I didn't like the amitriptyline. It made me gain weight. It made me sleepy. It made me think of mental patients shuffling down the corridors of state hospitals in the 1950s.
I wasn't willing to take the higher doses of amitriptyline that came to be needed, over time, to allow the drug to really work. I liked the idea that, through supreme force of will, I could free myself from the iron grip of Big Pharma.
So I followed Buchholz's prescriptions. I stopped taking my Relpax, a triptan, and put away my Prontalgine, the codeine- and caffeine-containing, French over-the-counter headache remedy that I use when the Relpax doesn't work.
I stopped drinking caffeine and alcohol and stopped eating chocolate, cheese, M.S.G., nuts, vinegar, citrus fruits, bananas, raspberries, avocados, onions, fresh bagels and donuts, pizza, yogurt, sour cream, ice cream, aspartame and all aged, cured, fermented, marinated, smoked, tenderized or nitrate-preserved meats.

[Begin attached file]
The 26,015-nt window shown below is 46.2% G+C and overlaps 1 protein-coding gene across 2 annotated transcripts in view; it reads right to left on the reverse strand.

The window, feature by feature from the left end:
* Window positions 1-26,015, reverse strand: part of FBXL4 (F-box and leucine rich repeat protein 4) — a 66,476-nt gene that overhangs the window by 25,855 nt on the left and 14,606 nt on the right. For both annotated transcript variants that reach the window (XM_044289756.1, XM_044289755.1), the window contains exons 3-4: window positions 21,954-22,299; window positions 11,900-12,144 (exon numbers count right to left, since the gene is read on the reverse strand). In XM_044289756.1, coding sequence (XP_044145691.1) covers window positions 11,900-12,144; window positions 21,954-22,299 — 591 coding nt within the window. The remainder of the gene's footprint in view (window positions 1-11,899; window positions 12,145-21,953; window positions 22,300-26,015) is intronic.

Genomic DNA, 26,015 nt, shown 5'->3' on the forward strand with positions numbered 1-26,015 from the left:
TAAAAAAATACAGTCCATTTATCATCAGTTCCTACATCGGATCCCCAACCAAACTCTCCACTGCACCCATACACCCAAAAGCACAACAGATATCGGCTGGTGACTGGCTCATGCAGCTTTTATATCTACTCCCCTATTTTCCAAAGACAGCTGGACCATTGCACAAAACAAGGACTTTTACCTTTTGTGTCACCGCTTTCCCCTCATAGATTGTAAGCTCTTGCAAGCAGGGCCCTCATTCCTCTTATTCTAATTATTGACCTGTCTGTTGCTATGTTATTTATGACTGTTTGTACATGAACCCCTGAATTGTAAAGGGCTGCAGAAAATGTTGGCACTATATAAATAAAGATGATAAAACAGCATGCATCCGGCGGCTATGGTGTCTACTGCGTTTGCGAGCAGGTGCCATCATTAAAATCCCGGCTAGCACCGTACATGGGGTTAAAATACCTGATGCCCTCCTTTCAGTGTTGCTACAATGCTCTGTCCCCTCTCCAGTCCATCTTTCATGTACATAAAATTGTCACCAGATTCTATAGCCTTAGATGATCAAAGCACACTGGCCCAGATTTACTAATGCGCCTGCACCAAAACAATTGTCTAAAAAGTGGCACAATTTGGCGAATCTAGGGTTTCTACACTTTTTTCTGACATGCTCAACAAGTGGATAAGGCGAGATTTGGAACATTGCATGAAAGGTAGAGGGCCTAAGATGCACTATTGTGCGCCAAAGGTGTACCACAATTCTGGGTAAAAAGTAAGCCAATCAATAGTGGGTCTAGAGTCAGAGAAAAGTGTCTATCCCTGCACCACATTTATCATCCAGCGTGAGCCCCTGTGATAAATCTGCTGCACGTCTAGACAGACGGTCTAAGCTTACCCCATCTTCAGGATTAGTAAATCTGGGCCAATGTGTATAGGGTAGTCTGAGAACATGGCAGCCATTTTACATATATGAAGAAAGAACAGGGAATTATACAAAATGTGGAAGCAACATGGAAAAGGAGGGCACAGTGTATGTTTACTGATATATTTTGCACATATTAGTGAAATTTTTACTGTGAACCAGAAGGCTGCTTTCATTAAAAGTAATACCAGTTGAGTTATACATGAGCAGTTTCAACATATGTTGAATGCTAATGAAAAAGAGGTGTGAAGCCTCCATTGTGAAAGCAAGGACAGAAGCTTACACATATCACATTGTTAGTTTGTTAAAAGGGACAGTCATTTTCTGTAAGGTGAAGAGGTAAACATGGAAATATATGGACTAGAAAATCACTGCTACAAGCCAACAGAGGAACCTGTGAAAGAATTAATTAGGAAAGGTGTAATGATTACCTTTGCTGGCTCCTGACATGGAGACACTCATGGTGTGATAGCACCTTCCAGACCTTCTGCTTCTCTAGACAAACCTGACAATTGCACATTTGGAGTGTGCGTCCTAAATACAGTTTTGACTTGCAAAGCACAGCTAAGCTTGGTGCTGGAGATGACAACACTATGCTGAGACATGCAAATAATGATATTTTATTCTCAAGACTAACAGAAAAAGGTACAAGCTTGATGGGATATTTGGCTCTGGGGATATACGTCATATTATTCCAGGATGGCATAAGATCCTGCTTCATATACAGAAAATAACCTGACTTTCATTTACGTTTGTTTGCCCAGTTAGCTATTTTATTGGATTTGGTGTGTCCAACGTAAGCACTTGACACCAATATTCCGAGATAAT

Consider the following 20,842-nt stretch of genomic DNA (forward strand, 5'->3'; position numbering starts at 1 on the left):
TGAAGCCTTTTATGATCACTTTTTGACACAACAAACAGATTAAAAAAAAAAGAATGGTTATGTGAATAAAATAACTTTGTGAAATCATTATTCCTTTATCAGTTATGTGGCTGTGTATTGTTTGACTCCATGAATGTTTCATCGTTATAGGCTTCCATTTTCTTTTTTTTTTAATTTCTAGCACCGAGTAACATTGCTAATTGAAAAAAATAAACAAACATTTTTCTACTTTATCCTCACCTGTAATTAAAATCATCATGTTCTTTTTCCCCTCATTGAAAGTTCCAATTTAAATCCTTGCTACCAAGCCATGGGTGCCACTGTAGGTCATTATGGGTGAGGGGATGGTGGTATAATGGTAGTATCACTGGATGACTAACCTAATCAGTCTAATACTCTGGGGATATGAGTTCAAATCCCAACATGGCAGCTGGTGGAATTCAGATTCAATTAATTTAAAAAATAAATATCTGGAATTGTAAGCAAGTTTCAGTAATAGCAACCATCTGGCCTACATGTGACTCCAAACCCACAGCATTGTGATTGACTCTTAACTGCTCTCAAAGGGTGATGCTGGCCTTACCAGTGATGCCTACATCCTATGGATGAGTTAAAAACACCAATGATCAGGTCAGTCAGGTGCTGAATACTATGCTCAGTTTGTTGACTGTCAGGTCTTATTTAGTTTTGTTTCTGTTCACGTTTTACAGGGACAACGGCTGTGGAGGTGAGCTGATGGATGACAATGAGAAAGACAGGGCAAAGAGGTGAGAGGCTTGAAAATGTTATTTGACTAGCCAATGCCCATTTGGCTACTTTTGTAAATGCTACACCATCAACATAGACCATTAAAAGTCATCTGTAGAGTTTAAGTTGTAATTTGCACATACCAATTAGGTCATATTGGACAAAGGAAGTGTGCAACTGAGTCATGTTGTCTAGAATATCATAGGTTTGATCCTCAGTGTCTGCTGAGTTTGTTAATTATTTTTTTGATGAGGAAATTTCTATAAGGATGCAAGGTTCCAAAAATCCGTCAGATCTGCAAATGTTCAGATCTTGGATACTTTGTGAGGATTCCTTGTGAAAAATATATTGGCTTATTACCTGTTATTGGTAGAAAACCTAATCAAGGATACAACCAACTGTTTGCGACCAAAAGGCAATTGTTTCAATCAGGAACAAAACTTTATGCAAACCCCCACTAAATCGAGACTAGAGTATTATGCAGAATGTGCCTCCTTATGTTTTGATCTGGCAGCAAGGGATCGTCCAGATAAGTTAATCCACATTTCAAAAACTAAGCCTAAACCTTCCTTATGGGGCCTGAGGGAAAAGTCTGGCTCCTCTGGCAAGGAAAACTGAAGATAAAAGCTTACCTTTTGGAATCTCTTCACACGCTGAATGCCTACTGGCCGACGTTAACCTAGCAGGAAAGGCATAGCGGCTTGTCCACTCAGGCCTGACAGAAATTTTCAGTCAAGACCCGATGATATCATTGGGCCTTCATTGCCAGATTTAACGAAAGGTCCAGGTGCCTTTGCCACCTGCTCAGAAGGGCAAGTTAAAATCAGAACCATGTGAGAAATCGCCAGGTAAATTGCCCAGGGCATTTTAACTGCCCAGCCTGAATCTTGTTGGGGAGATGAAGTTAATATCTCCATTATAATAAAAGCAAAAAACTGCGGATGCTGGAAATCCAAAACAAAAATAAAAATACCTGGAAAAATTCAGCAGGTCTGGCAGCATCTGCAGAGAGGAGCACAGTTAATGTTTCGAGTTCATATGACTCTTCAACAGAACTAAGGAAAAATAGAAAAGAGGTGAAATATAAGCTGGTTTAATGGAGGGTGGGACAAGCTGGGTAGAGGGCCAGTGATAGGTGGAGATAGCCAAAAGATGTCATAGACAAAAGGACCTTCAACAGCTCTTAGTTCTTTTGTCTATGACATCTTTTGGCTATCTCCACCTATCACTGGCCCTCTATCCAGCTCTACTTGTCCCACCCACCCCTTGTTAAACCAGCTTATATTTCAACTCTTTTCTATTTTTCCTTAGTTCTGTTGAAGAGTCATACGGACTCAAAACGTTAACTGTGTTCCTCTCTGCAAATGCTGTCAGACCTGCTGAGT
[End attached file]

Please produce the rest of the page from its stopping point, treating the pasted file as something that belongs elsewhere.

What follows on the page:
For a couple of weeks, I was ravenously hungry, cranky, spaced out and vaguely, deprivedly resentful. But I felt, headache-wise, somewhat improved. I had six or nine migraines, but they were less severe. And, once I got used to it, I came to almost enjoy being on my diet, exploring my capacity for hunger and self-abnegation, obsessing over what foods I could eat, and how, and when. At the very least, the diet made my friends happy. Renouncing food, renouncing pills, is so often, in our time, seen as the right and righteous, pure and wholesome thing to do.
And then the headaches returned, with a vengeance.
Earlier this week, I went to see my neurologist, who for months has been trying to get me to increase my dosage of amitriptyline or go on topamax, an anti-seizure drug that also prevents migraines.
"Are you enjoying your suffering?" he asked me.
Eagerly pocketing my topamax script, I asked him if he thought that food elimination could hold out any last hope.
Maybe, he said, smirking down into his notes; you never know. "You could always go up to Baltimore and ask Dr. Buchholz."